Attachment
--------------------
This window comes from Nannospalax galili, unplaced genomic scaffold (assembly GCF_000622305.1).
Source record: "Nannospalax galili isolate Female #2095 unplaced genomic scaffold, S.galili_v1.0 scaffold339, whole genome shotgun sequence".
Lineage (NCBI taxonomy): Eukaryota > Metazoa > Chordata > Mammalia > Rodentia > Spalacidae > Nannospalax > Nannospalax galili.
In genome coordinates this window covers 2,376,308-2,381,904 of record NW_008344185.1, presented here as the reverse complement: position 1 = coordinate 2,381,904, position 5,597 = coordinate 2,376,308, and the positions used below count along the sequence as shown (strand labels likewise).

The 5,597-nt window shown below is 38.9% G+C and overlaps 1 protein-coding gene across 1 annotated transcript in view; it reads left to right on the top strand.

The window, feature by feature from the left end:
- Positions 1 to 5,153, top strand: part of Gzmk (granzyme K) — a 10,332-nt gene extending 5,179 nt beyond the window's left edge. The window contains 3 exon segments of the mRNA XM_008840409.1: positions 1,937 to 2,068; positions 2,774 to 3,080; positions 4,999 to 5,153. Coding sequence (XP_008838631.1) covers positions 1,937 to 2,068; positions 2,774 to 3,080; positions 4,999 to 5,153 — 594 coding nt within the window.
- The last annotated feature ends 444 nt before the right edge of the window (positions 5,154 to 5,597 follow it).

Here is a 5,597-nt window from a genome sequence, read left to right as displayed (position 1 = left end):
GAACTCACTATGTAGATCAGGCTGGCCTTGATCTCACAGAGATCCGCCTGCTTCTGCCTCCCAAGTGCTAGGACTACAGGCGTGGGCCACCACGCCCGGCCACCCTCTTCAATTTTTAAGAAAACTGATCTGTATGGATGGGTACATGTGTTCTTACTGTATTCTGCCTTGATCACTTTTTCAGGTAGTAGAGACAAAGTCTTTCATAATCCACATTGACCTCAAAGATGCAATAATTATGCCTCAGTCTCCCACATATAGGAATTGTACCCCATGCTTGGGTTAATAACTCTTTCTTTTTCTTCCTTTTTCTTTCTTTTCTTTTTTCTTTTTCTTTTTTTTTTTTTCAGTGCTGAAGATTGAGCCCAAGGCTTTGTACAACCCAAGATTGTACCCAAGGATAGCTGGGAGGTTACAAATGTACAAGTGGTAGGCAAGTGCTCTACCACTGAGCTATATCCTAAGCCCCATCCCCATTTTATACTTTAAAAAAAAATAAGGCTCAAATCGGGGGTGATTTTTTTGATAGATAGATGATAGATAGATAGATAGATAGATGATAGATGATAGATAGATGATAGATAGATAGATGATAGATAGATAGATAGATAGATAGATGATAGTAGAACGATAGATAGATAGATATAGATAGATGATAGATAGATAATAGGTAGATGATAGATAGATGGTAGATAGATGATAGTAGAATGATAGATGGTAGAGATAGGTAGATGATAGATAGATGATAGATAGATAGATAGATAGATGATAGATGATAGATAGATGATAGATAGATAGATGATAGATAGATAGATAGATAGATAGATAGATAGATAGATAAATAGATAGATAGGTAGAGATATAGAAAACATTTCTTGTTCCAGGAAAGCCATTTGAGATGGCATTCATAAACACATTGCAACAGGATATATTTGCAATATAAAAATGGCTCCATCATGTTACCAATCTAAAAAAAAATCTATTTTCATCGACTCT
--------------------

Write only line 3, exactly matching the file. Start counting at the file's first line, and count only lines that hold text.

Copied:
Lineage (NCBI taxonomy): Eukaryota > Metazoa > Chordata > Mammalia > Rodentia > Spalacidae > Nannospalax > Nannospalax galili.